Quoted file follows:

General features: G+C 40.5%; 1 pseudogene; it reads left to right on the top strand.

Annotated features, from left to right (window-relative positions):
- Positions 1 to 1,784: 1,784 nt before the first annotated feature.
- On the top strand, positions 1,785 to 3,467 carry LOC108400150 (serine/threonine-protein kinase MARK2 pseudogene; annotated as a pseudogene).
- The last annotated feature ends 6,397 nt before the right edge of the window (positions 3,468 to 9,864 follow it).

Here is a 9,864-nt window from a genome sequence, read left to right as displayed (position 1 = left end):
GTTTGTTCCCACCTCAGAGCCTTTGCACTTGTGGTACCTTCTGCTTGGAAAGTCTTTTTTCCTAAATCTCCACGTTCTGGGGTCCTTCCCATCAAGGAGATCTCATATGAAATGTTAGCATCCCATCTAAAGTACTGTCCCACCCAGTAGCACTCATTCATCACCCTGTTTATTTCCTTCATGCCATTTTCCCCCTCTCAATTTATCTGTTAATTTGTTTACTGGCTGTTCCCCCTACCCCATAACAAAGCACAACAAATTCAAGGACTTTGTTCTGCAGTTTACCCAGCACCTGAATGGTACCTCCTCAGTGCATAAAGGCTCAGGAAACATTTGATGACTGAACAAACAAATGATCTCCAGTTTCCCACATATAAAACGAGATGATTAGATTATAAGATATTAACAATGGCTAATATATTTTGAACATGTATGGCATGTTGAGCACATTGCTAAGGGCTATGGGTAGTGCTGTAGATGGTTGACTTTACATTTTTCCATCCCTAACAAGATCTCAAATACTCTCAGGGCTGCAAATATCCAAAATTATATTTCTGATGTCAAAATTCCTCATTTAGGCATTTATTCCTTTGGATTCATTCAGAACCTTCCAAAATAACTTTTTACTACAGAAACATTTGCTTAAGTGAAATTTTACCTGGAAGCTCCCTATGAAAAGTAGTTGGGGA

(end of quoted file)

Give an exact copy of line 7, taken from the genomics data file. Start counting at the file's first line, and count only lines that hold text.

GTTTGTTCCCACCTCAGAGCCTTTGCACTTGTGGTACCTTCTGCTTGGAAAGTCTTTTTTCCTAAATCTCCACGTTCTGGGGTCCTTCCCATCAAGGAGATCTCATATGAAATGTTAGCATCCCATCTAAAGTACTGTCCCACCCAGTAGCACTCATTCATCACCCTGTTTATTTCCTTCATGCCATTTTCCCCCTCTCAATTTATCTGTTAATTTGTTTACTGGCTGTTCCCCCTACCCCATAACAAAGCACAACAAATTCAAGGACTTTGTTCTGCAGTTTACCCAGCACCTGAATGGTACCTCCTCAGTGCATAAAGGCTCAGGAAACATTTGATGACTGAACAAACAAATGATCTCCAGTTTCCCACATATAAAACGAGATGATTAGATTATAAGATATTAACAATGGCTAATATATTTTGAACATGTATGGCATGTTGAGCACATTGCTAAGGGCTATGGGTAGTGCTGTAGATGGTTGACTTTACATTTTTCCATCCCTAACAAGATCTCAAATACTCTCAGGGCTGCAAATATCCAAAATTATATTTCTGATGTCAAAATTCCTCATTTAGGCATTTATTCCTTTGGATTCATTCAGAACCTTCCAAAATAACTTTTTACTACAGAAACATTTGCTTAAGTGAAATTTTACCTGGAAGCTCCCTATGAAAAGTAGTTGGGGA